Julie Hesmondhalgh explains her role in the ‘twisted and weird’ new series of Broadchurch
Julie Hesmondhalgh is one of the smiliest actresses we know – even her bluer-than-blue eyes look to be constantly laughing. But she gets serious as she tells us about her latest role, playing rape victim Tricia in the third series of ITV's award-winning crime drama Broadchurch (Monday, February 27).
“TV has this unfortunate tendency to portray a rape victim as a young girl running through a wood – there’s often a slight titillating edge to it which is really distasteful,” she told Soaplife magazine.
“Sexual violence is not an act of sex, it’s an act of violence. The programme makers were very keen to show that it can happen to absolutely anyone. I think that’s why they cast me – to show that an ordinary, middle-aged woman is as likely to be the victim of rape as anyone else.”
Tells us more about your character in Broadchurch… “Tricia’s an average woman in her forties. She’s divorced with a grown-up daughter and she works in a farm shop, alongside her best mate, who’s played by Sarah Parish. Her boss is played by Lenny Henry.”
The series opens with Tricia clearly in state of deep shock, having been raped. How did you get into that head space? “It starts with the writing – it always does. I also did a lot of research. I watched a couple of documentaries and got a lot of help from The Survivors Trust. I also spoke to the people at Rape Crisis and they told me that the victims of sexual violence react in different ways. Some, like Tricia, are in deep shock while others seem fine on the surface ,but are bottling it all up. Ultimately I trusted my instincts and tried to imagine what it must be like to be in that situation.”
DS Ellie Miller (Olivia Colman) and DI Alec Hardy (David Tennant), seem very sympathetic... “That was another thing we wanted to get across. Victims of sexual assault are now treated very differently to the old clichéd idea of them being taken to a busy cop shop, hustled into a back room, and examined by an unsympathetic policeman and not taken seriously. Things have really changed. Victims are believed and treated with the utmost understanding and sensitivity, like the way Ellie treats Tricia. You’d want someone like Ellie with you in a situation like that.”
Are there further rapes in the series? “I can’t tell you that, I’m afraid, but I will say that things get quite twisted and weird, and all is not what it seems. Of course it’s not, it’s Broadchurch! I think it’s really interesting that this is a sexual assault whodunit rather than a murder. With all the murder dramas, as an audience we don’t feel it like we do a violent sexual assault. The dead person gets forgotten about, but in this Broadchurch Tricia is a constant reminder of what happened as we see her struggling to move forward.”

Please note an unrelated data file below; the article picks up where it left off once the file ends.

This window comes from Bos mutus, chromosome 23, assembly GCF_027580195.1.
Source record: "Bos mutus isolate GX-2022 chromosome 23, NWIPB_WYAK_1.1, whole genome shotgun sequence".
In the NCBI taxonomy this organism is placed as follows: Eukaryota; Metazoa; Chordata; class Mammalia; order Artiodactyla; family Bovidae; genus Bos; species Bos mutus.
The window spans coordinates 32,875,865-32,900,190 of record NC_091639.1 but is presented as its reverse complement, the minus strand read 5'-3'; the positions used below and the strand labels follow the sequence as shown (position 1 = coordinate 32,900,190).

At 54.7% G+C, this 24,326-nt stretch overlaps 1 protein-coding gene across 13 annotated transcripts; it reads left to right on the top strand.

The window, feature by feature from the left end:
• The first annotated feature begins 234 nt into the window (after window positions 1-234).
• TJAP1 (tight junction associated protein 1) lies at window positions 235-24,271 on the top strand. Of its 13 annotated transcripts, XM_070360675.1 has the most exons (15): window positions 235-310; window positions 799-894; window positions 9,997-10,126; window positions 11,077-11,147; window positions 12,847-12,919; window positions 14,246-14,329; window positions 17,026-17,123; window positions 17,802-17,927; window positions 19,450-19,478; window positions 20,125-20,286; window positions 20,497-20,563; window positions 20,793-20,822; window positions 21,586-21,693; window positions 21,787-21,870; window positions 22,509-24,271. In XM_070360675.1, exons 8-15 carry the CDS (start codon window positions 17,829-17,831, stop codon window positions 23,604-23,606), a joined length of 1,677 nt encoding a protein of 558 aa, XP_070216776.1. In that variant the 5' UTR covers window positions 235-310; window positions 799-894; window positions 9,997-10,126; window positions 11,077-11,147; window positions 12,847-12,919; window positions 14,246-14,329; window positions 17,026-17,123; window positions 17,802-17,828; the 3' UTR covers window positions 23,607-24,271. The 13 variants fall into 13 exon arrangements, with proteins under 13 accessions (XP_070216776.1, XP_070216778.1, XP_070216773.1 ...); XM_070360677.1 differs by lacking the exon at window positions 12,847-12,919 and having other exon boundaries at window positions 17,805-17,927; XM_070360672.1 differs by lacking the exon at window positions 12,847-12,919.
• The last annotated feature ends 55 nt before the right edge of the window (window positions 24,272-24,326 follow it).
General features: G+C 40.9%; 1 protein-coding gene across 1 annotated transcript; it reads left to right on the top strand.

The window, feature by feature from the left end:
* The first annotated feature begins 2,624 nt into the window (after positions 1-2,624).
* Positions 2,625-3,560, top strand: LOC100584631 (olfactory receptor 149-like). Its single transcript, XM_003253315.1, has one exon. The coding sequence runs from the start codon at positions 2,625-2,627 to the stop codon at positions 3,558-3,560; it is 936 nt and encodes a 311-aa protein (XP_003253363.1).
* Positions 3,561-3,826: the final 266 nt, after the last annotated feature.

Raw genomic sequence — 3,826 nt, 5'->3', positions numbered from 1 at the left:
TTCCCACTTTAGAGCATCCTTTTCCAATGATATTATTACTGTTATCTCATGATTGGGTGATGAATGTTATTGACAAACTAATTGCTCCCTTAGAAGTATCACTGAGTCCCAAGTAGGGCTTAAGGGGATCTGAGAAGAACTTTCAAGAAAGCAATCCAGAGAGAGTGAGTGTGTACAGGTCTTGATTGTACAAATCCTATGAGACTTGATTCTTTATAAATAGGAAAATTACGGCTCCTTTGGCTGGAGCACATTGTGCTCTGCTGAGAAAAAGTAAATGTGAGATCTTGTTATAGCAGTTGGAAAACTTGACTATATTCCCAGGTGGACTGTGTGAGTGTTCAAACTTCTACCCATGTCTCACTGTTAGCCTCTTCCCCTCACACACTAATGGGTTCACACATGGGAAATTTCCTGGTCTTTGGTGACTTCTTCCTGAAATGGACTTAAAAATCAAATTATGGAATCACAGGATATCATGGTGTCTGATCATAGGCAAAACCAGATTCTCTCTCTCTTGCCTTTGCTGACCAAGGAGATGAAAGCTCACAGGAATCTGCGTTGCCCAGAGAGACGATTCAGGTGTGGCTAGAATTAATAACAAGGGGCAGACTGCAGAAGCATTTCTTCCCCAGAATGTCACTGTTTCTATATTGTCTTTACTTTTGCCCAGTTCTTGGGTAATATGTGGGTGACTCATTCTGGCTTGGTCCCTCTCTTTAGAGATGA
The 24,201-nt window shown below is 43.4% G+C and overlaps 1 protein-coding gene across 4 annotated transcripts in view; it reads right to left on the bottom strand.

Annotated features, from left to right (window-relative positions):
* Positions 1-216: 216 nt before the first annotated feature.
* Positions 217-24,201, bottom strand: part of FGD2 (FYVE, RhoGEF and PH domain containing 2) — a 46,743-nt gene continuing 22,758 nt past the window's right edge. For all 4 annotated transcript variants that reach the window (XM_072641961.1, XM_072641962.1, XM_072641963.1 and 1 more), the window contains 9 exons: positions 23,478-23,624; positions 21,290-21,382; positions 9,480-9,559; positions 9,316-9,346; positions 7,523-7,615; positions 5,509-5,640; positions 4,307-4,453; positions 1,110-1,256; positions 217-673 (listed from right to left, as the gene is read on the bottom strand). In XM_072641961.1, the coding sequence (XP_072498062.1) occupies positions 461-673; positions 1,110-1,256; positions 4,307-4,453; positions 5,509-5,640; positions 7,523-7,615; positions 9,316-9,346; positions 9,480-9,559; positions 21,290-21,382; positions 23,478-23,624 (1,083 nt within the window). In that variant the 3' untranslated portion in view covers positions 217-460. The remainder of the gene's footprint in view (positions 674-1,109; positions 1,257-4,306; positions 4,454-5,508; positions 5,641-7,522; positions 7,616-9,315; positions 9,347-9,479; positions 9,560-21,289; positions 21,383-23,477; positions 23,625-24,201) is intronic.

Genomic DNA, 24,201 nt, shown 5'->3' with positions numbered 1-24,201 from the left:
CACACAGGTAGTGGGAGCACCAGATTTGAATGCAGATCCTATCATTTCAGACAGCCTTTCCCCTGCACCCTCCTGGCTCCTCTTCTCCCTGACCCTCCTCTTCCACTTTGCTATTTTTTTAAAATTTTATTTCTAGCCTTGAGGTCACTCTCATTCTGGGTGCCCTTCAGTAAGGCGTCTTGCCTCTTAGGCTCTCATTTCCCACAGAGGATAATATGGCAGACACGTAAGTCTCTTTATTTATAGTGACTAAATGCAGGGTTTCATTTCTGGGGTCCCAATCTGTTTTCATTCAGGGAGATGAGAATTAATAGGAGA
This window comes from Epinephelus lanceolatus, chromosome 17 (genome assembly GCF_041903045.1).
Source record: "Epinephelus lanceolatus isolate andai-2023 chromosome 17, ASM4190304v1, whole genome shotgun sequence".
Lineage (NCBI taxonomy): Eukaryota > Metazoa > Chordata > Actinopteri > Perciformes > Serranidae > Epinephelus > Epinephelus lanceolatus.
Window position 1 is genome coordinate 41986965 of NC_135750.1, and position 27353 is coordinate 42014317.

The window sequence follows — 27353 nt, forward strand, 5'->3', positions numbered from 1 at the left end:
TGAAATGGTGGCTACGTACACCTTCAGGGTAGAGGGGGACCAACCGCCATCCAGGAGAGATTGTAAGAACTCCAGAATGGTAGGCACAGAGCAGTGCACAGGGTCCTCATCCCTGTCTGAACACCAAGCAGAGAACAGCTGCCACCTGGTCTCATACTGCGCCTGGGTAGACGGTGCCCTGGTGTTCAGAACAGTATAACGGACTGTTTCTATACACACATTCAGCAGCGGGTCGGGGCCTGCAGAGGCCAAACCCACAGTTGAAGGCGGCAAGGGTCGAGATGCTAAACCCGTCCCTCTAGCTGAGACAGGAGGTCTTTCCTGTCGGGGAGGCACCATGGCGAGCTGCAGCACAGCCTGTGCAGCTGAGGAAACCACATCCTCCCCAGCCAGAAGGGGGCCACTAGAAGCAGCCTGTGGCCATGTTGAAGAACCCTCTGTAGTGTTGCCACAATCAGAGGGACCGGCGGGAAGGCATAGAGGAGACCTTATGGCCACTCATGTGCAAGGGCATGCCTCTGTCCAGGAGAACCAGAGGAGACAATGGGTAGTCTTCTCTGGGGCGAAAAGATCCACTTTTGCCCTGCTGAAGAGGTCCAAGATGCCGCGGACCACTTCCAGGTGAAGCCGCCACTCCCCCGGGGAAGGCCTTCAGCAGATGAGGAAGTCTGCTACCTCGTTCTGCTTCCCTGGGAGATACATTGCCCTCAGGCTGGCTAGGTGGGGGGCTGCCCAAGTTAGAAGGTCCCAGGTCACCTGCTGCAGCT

You’ve done some fantastic work since leaving Corrie. Were you ever worried jobs wouldn’t come to you because you played Hayley for so long? “Not really, although when I first decided I was going to leave the Street I did kind of wonder what would happen. I figured I might end up doing regional theatre and the odd bit of TV, but I was fine with that. But then when Coronation Street gave me that amazing exit storyline, I felt things shift and I thought that it might be a springboard into more high profile work. I’ve been very lucky.”
Do you still watch Corrie? “Of course. I think it’s right that Roy didn’t marry Cathy. Hayley would have been happy that Roy found love again, but Roy being Roy will always consider himself married to Hayley.”
What do you like doing when you’re not working? “I’ve got a small theatre company in Manchester that I set up a year ago with friends. It’s called Take Back. We put on scripted responses to political events, and work with fantastic local actors and writers. I enjoy walking my dog and, as a mum of two, I’m constantly ferrying my kids around to swimming, scouts or whatever!”
Interview: Alison James
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